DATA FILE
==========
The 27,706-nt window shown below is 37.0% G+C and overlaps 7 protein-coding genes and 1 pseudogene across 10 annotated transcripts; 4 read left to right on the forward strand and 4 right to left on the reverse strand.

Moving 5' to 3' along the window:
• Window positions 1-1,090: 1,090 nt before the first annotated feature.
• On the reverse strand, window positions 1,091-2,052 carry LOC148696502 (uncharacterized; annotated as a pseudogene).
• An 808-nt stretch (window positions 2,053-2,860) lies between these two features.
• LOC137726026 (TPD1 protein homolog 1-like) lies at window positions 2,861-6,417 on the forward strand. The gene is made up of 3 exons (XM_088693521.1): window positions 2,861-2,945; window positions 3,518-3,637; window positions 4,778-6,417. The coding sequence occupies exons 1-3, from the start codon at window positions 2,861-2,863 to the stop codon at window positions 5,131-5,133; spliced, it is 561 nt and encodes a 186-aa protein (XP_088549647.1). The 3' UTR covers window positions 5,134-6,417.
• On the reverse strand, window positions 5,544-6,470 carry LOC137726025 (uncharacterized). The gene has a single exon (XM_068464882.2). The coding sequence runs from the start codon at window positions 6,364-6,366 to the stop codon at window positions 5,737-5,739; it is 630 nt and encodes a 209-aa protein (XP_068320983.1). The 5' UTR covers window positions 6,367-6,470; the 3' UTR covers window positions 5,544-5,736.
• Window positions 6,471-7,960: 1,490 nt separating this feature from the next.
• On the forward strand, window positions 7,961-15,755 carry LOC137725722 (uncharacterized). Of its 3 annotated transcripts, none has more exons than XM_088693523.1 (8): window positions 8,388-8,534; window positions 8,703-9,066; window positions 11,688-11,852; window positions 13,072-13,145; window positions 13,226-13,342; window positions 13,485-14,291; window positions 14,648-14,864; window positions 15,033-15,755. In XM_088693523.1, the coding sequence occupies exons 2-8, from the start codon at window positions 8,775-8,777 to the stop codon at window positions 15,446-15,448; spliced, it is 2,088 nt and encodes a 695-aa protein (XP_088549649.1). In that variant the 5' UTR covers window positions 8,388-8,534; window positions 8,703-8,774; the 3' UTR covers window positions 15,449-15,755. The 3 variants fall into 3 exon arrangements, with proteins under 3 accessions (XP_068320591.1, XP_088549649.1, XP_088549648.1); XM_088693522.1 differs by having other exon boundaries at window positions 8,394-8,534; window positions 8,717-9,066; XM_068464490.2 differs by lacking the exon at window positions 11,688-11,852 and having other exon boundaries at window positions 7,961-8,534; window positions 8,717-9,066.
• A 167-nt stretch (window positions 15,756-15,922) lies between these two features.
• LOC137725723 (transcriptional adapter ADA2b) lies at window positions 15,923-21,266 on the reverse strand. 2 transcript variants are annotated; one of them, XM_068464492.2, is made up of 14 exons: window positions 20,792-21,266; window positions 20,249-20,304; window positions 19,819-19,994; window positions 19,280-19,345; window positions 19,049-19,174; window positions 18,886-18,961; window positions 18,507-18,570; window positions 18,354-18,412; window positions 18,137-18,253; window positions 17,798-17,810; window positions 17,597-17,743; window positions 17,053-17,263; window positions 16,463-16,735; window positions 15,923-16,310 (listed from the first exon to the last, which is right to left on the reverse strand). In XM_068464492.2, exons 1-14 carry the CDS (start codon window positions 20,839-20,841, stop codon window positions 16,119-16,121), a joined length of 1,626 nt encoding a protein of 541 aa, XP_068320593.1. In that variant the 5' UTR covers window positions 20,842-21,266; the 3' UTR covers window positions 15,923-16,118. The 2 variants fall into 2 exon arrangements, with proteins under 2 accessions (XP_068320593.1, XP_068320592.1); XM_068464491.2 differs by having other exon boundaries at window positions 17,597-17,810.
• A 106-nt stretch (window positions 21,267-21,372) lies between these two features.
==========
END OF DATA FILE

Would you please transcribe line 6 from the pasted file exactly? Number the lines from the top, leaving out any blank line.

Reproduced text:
• LOC137726026 (TPD1 protein homolog 1-like) lies at window positions 2,861-6,417 on the forward strand. The gene is made up of 3 exons (XM_088693521.1): window positions 2,861-2,945; window positions 3,518-3,637; window positions 4,778-6,417. The coding sequence occupies exons 1-3, from the start codon at window positions 2,861-2,863 to the stop codon at window positions 5,131-5,133; spliced, it is 561 nt and encodes a 186-aa protein (XP_088549647.1). The 3' UTR covers window positions 5,134-6,417.